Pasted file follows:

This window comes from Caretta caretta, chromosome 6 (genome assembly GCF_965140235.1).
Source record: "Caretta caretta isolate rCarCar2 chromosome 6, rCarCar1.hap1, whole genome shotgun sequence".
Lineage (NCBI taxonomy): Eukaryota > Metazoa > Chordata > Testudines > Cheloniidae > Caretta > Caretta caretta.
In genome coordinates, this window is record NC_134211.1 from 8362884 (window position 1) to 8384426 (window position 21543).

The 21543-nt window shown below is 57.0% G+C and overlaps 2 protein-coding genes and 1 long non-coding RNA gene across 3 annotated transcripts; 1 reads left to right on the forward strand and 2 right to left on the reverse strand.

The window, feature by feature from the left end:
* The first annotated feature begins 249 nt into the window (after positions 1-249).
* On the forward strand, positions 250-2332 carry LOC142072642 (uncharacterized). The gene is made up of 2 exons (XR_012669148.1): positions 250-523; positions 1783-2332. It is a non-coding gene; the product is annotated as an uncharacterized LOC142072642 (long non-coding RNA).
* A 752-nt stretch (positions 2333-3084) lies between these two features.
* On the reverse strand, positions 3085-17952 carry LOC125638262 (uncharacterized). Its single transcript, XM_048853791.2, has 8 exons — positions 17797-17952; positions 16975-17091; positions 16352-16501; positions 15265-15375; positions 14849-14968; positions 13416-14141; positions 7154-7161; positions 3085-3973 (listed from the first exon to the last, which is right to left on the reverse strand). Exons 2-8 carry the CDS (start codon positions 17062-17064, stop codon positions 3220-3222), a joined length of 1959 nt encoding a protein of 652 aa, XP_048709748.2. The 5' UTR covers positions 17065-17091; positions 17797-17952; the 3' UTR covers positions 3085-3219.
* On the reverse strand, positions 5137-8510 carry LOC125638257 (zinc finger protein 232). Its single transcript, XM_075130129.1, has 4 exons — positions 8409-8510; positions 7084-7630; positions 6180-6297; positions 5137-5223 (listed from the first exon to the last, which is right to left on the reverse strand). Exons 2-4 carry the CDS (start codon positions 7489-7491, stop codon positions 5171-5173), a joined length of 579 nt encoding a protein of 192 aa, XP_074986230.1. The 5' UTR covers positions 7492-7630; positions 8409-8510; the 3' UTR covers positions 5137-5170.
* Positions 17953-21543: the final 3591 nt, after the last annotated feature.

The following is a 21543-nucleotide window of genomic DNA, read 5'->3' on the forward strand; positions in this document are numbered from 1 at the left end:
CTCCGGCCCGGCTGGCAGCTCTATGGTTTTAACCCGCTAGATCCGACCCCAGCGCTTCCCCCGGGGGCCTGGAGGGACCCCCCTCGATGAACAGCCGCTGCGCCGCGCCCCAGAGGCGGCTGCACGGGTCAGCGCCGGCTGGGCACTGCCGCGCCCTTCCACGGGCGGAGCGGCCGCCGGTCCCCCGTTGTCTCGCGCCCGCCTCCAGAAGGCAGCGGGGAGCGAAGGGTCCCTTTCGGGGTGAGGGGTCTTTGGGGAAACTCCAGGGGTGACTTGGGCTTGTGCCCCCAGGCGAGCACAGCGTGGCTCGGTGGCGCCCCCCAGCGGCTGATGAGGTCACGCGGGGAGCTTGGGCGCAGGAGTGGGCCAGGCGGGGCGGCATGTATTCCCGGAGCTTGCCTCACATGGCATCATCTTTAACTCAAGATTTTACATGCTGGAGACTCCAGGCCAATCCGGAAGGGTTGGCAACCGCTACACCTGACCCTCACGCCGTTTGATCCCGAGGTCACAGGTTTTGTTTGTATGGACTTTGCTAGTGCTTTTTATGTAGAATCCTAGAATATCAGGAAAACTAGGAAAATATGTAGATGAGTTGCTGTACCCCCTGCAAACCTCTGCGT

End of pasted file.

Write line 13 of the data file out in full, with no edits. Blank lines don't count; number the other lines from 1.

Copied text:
The following is a 21543-nucleotide window of genomic DNA, read 5'->3' on the forward strand; positions in this document are numbered from 1 at the left end: